Hot Water Drilling in Antarctic Firn, and Freezing Rates in Water-Filled Boreholes
NEBRASKA UNIV LINCOLN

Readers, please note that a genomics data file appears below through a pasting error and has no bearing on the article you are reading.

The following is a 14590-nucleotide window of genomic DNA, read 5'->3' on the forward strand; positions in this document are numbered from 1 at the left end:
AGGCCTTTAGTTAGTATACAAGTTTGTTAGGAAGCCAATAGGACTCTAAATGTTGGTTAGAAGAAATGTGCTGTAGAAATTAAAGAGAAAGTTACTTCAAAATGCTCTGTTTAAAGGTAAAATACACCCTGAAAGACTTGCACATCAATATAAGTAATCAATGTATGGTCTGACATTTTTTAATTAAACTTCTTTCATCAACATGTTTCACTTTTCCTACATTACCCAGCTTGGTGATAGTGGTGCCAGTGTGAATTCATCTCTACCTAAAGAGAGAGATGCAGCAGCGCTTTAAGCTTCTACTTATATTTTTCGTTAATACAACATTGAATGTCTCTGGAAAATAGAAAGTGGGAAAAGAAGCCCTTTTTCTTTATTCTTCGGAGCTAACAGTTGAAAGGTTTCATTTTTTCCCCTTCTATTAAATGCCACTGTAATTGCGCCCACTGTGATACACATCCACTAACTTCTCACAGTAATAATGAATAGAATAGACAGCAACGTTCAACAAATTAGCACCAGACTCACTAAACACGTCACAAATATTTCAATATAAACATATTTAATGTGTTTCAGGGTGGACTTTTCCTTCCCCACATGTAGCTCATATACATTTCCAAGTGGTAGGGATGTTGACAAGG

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Hot water drilling systems are suitable for applications in which the objective is to gain rapid access to a glacier, ice sheet or ice shelf for seismic shooting, installing temperature sensors, access hole studies or retrieving stuck core drills. The Ross Ice Shelf Project RISP hot water drilling at J-9 showed that the decrease in water temperature at the nozzle was 1 C30 m 1.8 F100 ft or depth. The boiler was rated at 2.5 million watts. It produced 320 lm of water heated from 2 C to 98 C 1.75 million watts. The success of a smaller hot water system 150 kW used by PICO in 1979-80 at Dome C, Antarctica, in ambient temperatures of -40 C illustrated the speed and reliability possible under extreme environmental conditions.
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